Although less probable than extremist violence, armed conflict between any of the mainstream parties in the Iraqi political system carries the most severe consequences for U.S. interests, because it could explode the entire political order. The greatest danger in this category is the possibility of an ethnic clash between Iraqi Kurds and the Iraqi state.
The U.S. drawdown is creating a window in which the Iraqi Security Forces have not yet effectively replaced U.S. troops and other groups' forces are still relatively strong, compared with the government's. This security gap presents a formidable period of uncertainty. Although the Sadrists' militant arm seems already overmatched and the Sons of Iraq are quickly losing ground, the Kurdish Peshmerga could still effectively counter the Iraqi Security Forces in Iraqi Kurdistan. Should the Kurds calculate that force offers a better option than peaceful politics to achieve their goal of a self-governed Kurdistan in Iraq, they probably have the ability to hold off the Iraqi Security Forces in Kurdistan in the near term. Any event that makes them feel isolated or threatened could tip them in that direction—a local incident, loss of political leverage in Baghdad, a Sunni-Shi'a coalition leading to Kurdish marginalization, or consolidation of power by Prime Minister Nuri al-Maliki. Oil wealth is also at stake.
Because the Kurds would need to act before the capabilities of the Iraqi Security Forces become superior to the Peshmerga's and the odds shift against them, the main danger is in the next few years. The consequence, should the Kurds take this step, could be the break-up of Iraq.
Abuse of power by the government of Iraq, supported by its military, would likely provoke not only the Kurds but other opposition groups to respond with force. Even if their militaries were outmatched, none of these groups would choose submission. Should the Iraqi Security Forces act independently in a bid for power, the results would be similar.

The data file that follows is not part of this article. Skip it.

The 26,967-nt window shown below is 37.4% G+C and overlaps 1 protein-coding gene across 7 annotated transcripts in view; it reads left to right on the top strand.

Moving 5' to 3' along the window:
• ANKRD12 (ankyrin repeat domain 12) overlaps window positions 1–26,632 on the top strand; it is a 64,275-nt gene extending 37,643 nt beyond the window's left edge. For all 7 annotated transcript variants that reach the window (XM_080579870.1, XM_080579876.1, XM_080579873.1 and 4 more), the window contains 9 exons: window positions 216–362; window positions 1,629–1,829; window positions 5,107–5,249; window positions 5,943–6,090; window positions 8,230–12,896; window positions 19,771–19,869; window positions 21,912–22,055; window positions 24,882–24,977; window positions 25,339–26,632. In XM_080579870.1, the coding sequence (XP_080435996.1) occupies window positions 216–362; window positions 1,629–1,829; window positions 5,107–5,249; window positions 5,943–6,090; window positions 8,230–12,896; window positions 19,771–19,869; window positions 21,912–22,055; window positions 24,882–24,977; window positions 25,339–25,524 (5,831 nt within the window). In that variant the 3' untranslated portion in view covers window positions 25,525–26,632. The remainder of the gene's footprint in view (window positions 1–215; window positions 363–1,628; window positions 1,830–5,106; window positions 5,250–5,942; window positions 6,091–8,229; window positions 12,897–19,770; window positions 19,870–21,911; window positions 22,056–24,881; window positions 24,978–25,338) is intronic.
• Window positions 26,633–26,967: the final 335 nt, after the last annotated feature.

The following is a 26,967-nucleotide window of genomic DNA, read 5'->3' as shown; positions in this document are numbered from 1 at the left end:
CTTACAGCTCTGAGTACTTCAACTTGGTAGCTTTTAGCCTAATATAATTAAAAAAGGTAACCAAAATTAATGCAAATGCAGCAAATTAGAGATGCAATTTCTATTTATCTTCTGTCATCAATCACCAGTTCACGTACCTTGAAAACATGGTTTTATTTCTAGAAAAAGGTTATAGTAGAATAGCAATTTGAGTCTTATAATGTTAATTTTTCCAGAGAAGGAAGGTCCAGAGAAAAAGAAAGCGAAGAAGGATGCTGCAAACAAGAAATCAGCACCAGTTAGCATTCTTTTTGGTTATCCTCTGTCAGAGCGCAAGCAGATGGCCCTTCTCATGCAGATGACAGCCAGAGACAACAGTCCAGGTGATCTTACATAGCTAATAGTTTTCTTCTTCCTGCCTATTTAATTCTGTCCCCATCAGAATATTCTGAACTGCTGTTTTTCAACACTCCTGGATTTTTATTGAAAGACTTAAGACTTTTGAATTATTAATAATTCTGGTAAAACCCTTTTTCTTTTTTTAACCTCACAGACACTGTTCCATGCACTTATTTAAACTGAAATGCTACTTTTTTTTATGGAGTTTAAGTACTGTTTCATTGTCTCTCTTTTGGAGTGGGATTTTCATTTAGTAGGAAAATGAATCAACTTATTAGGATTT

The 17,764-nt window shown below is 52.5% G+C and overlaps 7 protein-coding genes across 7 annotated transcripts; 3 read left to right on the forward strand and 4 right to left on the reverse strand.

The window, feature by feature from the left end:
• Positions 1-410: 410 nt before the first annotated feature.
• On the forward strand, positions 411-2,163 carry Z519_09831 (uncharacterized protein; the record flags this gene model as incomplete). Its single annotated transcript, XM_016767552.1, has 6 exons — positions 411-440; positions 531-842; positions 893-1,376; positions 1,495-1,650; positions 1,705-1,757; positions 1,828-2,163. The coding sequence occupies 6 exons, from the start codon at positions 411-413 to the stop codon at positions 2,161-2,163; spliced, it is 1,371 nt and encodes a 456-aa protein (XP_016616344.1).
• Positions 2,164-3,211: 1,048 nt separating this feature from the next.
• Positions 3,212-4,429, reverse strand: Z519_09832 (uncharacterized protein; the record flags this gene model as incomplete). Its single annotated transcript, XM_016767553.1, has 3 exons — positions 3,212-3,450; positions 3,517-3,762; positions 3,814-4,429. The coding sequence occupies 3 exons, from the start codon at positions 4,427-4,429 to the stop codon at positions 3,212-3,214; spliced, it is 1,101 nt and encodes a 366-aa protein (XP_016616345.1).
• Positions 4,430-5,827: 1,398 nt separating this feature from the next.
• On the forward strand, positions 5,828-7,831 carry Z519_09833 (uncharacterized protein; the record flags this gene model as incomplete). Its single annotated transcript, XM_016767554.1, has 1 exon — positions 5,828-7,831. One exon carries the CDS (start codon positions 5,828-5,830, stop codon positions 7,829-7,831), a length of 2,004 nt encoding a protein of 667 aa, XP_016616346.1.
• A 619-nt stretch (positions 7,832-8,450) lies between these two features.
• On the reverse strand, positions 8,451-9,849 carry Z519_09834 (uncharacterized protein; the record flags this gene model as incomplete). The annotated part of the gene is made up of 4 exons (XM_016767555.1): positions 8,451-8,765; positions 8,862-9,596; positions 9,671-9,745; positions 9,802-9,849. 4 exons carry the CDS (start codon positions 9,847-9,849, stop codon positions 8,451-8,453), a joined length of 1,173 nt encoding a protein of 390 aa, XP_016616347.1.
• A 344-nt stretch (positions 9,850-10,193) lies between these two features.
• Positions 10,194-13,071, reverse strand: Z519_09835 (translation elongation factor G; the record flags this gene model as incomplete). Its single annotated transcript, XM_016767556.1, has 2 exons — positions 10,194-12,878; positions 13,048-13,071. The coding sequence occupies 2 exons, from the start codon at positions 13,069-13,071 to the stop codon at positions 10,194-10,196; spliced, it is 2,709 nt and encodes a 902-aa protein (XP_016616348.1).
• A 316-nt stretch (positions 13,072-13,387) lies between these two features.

This possibility places the United States in a delicate situation: While it needs to help Iraq strengthen its security forces to be able to counter threats to the new state, it also needs to cultivate restraint and professionalism to keep that strength from being misused. Accordingly, long-term cooperation between the United States and Iraq should simultaneously build
Doing so will entail embedding within the Iraqi forces well-prepared, relatively senior professionals who promote responsible behavior in the interests of a unified Iraqi state. At the same time, the United States needs to encourage amity between the Kurdistan Regional and Iraqi governments.
In sum, although extremist violence will continue to be a threat, U.S. policy should focus on two other, more consequential, issues. First, it should aim to keep mainstream groups in the political order and away from force, which would endanger both U.S. personnel and U.S. interests. Second, it should help Iraq build security forces that are capable, professional, and able to coexist peacefully with the forces of the Kurdistan Regional Government.